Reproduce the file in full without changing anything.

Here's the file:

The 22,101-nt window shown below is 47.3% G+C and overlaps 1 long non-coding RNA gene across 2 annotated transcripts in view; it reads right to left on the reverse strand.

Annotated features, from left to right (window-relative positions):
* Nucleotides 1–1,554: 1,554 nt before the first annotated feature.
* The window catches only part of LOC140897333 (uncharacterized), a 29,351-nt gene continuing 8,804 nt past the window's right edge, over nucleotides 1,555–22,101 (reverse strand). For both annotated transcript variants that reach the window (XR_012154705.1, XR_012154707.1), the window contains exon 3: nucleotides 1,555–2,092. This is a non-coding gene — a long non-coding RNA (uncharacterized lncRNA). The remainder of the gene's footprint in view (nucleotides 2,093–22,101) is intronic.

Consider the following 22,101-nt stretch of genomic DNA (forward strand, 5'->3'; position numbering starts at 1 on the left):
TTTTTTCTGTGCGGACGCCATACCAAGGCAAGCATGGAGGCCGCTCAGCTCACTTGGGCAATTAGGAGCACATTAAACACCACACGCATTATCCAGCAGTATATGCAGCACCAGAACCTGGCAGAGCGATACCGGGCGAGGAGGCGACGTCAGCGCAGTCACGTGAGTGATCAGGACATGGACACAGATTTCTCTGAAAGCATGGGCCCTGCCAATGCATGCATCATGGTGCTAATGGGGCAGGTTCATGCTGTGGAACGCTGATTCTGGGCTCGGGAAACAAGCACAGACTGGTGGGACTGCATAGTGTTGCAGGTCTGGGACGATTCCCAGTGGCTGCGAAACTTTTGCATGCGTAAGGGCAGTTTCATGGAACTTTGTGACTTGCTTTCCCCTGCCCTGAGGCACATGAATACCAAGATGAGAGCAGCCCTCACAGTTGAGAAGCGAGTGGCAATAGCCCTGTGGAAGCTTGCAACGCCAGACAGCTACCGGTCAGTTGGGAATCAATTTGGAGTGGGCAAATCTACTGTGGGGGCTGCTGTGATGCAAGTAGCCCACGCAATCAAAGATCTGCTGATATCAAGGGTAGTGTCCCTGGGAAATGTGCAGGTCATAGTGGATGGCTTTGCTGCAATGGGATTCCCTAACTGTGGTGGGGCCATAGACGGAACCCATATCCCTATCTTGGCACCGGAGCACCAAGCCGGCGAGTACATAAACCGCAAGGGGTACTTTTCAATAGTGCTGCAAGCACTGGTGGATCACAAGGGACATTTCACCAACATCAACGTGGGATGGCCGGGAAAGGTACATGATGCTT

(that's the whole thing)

The 22,101-nt window shown below is 47.3% G+C and overlaps 1 long non-coding RNA gene across 2 annotated transcripts in view; it reads right to left on the reverse strand.

Annotated features, from left to right (window-relative positions):
* Nucleotides 1–1,554: 1,554 nt before the first annotated feature.
* The window catches only part of LOC140897333 (uncharacterized), a 29,351-nt gene continuing 8,804 nt past the window's right edge, over nucleotides 1,555–22,101 (reverse strand). For both annotated transcript variants that reach the window (XR_012154705.1, XR_012154707.1), the window contains exon 3: nucleotides 1,555–2,092. This is a non-coding gene — a long non-coding RNA (uncharacterized lncRNA). The remainder of the gene's footprint in view (nucleotides 2,093–22,101) is intronic.

Consider the following 22,101-nt stretch of genomic DNA (forward strand, 5'->3'; position numbering starts at 1 on the left):
TTTTTTCTGTGCGGACGCCATACCAAGGCAAGCATGGAGGCCGCTCAGCTCACTTGGGCAATTAGGAGCACATTAAACACCACACGCATTATCCAGCAGTATATGCAGCACCAGAACCTGGCAGAGCGATACCGGGCGAGGAGGCGACGTCAGCGCAGTCACGTGAGTGATCAGGACATGGACACAGATTTCTCTGAAAGCATGGGCCCTGCCAATGCATGCATCATGGTGCTAATGGGGCAGGTTCATGCTGTGGAACGCTGATTCTGGGCTCGGGAAACAAGCACAGACTGGTGGGACTGCATAGTGTTGCAGGTCTGGGACGATTCCCAGTGGCTGCGAAACTTTTGCATGCGTAAGGGCAGTTTCATGGAACTTTGTGACTTGCTTTCCCCTGCCCTGAGGCACATGAATACCAAGATGAGAGCAGCCCTCACAGTTGAGAAGCGAGTGGCAATAGCCCTGTGGAAGCTTGCAACGCCAGACAGCTACCGGTCAGTTGGGAATCAATTTGGAGTGGGCAAATCTACTGTGGGGGCTGCTGTGATGCAAGTAGCCCACGCAATCAAAGATCTGCTGATATCAAGGGTAGTGTCCCTGGGAAATGTGCAGGTCATAGTGGATGGCTTTGCTGCAATGGGATTCCCTAACTGTGGTGGGGCCATAGACGGAACCCATATCCCTATCTTGGCACCGGAGCACCAAGCCGGCGAGTACATAAACCGCAAGGGGTACTTTTCAATAGTGCTGCAAGCACTGGTGGATCACAAGGGACATTTCACCAACATCAACGTGGGATGGCCGGGAAAGGTACATGATGCTT